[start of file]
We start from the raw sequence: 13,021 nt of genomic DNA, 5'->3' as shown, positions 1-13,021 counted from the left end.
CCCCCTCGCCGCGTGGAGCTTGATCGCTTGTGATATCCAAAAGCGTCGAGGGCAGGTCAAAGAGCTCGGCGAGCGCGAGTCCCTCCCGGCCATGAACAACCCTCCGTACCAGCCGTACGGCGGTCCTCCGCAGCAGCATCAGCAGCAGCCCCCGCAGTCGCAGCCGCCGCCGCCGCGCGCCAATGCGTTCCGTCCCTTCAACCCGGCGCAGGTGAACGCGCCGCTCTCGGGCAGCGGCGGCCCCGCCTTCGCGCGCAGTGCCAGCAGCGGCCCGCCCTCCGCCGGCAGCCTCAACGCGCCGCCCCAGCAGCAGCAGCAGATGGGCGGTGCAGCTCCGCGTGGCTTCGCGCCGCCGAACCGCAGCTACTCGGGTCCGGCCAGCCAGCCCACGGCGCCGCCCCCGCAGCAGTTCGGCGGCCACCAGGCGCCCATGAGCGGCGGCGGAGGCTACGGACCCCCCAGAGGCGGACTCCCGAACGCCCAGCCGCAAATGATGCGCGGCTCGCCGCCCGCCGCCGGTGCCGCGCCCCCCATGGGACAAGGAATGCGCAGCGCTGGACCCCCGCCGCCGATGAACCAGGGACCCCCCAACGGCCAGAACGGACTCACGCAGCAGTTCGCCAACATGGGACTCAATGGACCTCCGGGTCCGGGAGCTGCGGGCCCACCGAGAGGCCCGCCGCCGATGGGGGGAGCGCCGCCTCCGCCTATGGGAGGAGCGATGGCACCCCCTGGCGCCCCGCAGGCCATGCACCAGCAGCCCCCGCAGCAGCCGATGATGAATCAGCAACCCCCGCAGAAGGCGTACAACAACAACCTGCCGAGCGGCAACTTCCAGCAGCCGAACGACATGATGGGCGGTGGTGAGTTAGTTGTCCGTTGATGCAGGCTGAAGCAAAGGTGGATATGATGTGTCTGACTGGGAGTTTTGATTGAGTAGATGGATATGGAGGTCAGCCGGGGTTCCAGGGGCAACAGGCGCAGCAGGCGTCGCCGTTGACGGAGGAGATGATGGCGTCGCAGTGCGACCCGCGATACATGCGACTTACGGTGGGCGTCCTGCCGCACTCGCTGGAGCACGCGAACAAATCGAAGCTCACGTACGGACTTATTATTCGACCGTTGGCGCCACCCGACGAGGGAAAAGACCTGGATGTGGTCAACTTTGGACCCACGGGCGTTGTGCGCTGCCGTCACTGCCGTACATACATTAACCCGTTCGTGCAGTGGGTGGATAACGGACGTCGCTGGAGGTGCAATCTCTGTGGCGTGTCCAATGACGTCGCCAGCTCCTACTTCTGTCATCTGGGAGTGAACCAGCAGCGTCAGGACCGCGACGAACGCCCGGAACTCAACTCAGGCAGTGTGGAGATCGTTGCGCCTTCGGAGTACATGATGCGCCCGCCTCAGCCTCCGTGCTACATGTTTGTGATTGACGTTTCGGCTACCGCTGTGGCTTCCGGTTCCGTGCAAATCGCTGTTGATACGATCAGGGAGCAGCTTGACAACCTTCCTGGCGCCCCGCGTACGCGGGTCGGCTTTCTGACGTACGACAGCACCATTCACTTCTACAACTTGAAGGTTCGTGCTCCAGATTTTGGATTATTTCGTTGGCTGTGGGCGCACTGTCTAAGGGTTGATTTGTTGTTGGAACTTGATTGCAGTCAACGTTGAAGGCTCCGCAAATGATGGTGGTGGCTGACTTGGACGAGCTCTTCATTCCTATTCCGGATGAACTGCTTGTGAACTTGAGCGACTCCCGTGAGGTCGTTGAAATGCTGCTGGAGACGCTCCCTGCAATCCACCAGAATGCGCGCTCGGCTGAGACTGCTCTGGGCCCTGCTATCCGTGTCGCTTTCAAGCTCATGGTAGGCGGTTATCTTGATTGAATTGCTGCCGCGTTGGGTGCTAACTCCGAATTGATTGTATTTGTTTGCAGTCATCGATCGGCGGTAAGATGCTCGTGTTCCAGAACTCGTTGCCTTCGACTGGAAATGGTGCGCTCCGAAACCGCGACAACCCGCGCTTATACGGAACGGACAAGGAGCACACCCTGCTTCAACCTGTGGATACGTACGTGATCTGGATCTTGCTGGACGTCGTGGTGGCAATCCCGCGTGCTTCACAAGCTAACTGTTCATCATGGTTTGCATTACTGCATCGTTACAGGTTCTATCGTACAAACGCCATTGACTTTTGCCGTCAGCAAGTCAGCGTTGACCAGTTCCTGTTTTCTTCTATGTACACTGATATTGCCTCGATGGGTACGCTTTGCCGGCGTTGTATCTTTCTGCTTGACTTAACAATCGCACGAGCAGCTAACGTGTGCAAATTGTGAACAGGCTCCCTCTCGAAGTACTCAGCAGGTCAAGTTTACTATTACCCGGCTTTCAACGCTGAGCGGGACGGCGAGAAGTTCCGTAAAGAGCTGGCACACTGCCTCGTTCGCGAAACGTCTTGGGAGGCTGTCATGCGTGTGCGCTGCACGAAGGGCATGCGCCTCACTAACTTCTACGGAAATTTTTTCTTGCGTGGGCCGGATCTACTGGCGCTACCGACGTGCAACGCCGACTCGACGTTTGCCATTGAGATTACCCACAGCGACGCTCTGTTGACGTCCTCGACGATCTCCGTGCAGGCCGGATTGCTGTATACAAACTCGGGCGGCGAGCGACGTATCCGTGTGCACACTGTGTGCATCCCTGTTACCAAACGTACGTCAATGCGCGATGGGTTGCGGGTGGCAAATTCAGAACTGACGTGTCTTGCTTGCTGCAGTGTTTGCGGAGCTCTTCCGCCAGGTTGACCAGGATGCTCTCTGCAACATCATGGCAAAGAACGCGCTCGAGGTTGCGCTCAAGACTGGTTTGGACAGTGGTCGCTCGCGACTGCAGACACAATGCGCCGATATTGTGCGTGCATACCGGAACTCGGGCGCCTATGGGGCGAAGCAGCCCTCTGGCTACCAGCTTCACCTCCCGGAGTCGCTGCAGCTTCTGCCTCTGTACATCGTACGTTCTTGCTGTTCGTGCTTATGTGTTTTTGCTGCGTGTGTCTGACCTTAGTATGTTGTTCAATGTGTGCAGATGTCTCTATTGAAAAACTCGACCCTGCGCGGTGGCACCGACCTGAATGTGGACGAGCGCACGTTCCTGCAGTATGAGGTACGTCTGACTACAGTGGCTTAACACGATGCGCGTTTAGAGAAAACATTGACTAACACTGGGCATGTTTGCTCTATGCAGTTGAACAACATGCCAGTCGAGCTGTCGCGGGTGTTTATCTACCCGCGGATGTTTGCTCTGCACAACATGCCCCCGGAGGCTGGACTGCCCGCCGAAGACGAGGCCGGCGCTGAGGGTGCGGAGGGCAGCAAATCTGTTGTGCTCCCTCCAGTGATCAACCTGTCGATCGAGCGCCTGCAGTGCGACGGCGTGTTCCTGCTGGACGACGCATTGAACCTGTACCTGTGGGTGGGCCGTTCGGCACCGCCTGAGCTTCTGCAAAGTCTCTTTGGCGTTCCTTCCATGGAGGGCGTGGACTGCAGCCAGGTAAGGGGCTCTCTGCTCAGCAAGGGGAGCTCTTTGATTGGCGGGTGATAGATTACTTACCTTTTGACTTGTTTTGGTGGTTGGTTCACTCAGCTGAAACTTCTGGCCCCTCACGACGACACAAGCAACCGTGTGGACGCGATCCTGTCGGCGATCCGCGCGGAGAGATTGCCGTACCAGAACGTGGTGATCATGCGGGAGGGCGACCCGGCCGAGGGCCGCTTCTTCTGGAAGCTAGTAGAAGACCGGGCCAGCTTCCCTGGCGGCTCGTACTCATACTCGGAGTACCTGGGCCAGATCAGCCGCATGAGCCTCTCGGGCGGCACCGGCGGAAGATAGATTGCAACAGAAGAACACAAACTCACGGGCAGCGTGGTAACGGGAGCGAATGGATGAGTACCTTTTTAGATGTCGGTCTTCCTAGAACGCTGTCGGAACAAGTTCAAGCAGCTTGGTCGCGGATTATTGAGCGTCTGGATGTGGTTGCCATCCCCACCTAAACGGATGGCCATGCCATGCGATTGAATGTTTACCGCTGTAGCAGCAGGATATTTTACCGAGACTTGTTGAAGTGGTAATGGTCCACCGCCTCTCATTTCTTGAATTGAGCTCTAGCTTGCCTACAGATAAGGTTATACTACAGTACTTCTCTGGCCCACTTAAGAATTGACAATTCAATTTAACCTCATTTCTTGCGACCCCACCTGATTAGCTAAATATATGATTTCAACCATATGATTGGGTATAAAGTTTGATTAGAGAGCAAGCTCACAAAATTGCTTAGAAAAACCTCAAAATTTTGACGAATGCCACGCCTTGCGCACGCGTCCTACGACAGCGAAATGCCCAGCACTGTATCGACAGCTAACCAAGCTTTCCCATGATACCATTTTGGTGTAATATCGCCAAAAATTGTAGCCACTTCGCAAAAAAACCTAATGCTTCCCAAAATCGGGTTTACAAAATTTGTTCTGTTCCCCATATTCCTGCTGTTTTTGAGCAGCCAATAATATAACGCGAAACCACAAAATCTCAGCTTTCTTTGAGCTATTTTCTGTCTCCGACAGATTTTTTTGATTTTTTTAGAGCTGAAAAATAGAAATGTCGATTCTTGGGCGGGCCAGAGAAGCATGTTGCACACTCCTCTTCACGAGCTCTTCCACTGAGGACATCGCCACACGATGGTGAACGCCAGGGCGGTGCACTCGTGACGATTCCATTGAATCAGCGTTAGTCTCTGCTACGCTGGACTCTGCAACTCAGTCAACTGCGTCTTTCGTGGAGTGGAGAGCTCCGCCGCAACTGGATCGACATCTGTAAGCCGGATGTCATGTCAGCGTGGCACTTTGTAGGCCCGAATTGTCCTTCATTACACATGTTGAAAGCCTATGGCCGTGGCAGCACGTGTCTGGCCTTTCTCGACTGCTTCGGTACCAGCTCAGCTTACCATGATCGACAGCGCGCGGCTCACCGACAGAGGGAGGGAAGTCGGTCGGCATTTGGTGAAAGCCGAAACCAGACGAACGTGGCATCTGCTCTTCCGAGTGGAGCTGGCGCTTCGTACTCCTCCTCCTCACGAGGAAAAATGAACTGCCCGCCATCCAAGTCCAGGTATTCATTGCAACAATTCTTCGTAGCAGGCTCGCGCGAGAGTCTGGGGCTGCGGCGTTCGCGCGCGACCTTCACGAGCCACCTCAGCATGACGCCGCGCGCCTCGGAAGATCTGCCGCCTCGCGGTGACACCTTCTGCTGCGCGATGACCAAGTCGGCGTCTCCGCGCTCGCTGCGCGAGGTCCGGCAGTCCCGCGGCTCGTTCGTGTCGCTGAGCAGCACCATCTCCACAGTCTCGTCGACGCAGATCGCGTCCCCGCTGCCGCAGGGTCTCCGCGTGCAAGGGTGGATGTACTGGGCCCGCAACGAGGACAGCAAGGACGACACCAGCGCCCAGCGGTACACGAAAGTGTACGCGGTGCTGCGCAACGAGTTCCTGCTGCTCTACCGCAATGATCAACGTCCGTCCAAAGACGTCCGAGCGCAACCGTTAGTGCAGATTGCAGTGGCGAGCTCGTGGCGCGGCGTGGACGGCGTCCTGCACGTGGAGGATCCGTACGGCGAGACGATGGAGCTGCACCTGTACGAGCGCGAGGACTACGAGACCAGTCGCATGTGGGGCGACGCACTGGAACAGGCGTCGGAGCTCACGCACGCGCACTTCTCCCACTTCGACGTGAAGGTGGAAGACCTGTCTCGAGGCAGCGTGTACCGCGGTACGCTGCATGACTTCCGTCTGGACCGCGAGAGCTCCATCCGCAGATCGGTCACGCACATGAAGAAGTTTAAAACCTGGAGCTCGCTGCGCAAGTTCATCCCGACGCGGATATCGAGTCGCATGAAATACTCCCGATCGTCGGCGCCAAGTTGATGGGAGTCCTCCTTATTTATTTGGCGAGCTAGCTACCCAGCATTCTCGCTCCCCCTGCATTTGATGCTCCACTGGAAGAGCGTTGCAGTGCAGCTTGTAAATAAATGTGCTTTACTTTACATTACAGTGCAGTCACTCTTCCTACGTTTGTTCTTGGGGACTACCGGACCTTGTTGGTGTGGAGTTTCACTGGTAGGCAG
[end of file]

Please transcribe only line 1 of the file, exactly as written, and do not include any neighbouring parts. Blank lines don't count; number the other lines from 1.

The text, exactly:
We start from the raw sequence: 13,021 nt of genomic DNA, 5'->3' as shown, positions 1-13,021 counted from the left end.